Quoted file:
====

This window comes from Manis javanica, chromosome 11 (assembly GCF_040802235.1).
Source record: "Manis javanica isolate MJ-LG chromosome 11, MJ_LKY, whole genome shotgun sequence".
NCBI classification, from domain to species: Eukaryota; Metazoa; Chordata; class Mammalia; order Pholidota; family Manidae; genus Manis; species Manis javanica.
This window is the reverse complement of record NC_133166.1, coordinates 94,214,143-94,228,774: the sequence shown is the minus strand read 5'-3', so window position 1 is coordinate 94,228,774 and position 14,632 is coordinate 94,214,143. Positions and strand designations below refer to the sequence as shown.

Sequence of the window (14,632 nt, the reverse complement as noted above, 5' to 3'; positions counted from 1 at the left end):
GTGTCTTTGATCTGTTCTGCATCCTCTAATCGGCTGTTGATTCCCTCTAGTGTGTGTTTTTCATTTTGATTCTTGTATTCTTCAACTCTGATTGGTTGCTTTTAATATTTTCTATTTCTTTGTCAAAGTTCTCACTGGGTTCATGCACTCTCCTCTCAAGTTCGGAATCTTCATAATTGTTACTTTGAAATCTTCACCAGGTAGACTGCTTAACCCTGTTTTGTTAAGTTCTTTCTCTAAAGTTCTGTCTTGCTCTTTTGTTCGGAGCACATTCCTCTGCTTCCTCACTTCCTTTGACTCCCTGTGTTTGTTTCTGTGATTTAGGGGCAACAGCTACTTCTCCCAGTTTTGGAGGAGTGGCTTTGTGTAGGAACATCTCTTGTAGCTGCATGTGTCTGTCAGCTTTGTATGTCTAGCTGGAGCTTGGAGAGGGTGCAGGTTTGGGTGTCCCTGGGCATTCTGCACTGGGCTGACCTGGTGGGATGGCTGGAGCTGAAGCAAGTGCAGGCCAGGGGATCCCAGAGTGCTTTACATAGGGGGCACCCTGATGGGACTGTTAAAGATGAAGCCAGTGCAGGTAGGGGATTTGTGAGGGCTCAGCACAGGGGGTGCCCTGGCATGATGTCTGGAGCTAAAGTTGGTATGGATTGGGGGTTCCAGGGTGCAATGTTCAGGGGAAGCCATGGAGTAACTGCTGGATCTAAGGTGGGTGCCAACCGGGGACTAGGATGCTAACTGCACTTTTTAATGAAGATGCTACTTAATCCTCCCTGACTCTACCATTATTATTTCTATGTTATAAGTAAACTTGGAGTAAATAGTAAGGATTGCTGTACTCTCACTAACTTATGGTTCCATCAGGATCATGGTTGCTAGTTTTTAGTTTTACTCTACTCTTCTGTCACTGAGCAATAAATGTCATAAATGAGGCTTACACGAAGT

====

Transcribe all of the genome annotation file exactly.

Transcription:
This window comes from Manis javanica, chromosome 11 (assembly GCF_040802235.1).
Source record: "Manis javanica isolate MJ-LG chromosome 11, MJ_LKY, whole genome shotgun sequence".
NCBI classification, from domain to species: Eukaryota; Metazoa; Chordata; class Mammalia; order Pholidota; family Manidae; genus Manis; species Manis javanica.
This window is the reverse complement of record NC_133166.1, coordinates 94,214,143-94,228,774: the sequence shown is the minus strand read 5'-3', so window position 1 is coordinate 94,228,774 and position 14,632 is coordinate 94,214,143. Positions and strand designations below refer to the sequence as shown.

Sequence of the window (14,632 nt, the reverse complement as noted above, 5' to 3'; positions counted from 1 at the left end):
GTGTCTTTGATCTGTTCTGCATCCTCTAATCGGCTGTTGATTCCCTCTAGTGTGTGTTTTTCATTTTGATTCTTGTATTCTTCAACTCTGATTGGTTGCTTTTAATATTTTCTATTTCTTTGTCAAAGTTCTCACTGGGTTCATGCACTCTCCTCTCAAGTTCGGAATCTTCATAATTGTTACTTTGAAATCTTCACCAGGTAGACTGCTTAACCCTGTTTTGTTAAGTTCTTTCTCTAAAGTTCTGTCTTGCTCTTTTGTTCGGAGCACATTCCTCTGCTTCCTCACTTCCTTTGACTCCCTGTGTTTGTTTCTGTGATTTAGGGGCAACAGCTACTTCTCCCAGTTTTGGAGGAGTGGCTTTGTGTAGGAACATCTCTTGTAGCTGCATGTGTCTGTCAGCTTTGTATGTCTAGCTGGAGCTTGGAGAGGGTGCAGGTTTGGGTGTCCCTGGGCATTCTGCACTGGGCTGACCTGGTGGGATGGCTGGAGCTGAAGCAAGTGCAGGCCAGGGGATCCCAGAGTGCTTTACATAGGGGGCACCCTGATGGGACTGTTAAAGATGAAGCCAGTGCAGGTAGGGGATTTGTGAGGGCTCAGCACAGGGGGTGCCCTGGCATGATGTCTGGAGCTAAAGTTGGTATGGATTGGGGGTTCCAGGGTGCAATGTTCAGGGGAAGCCATGGAGTAACTGCTGGATCTAAGGTGGGTGCCAACCGGGGACTAGGATGCTAACTGCACTTTTTAATGAAGATGCTACTTAATCCTCCCTGACTCTACCATTATTATTTCTATGTTATAAGTAAACTTGGAGTAAATAGTAAGGATTGCTGTACTCTCACTAACTTATGGTTCCATCAGGATCATGGTTGCTAGTTTTTAGTTTTACTCTACTCTTCTGTCACTGAGCAATAAATGTCATAAATGAGGCTTACACGAAGT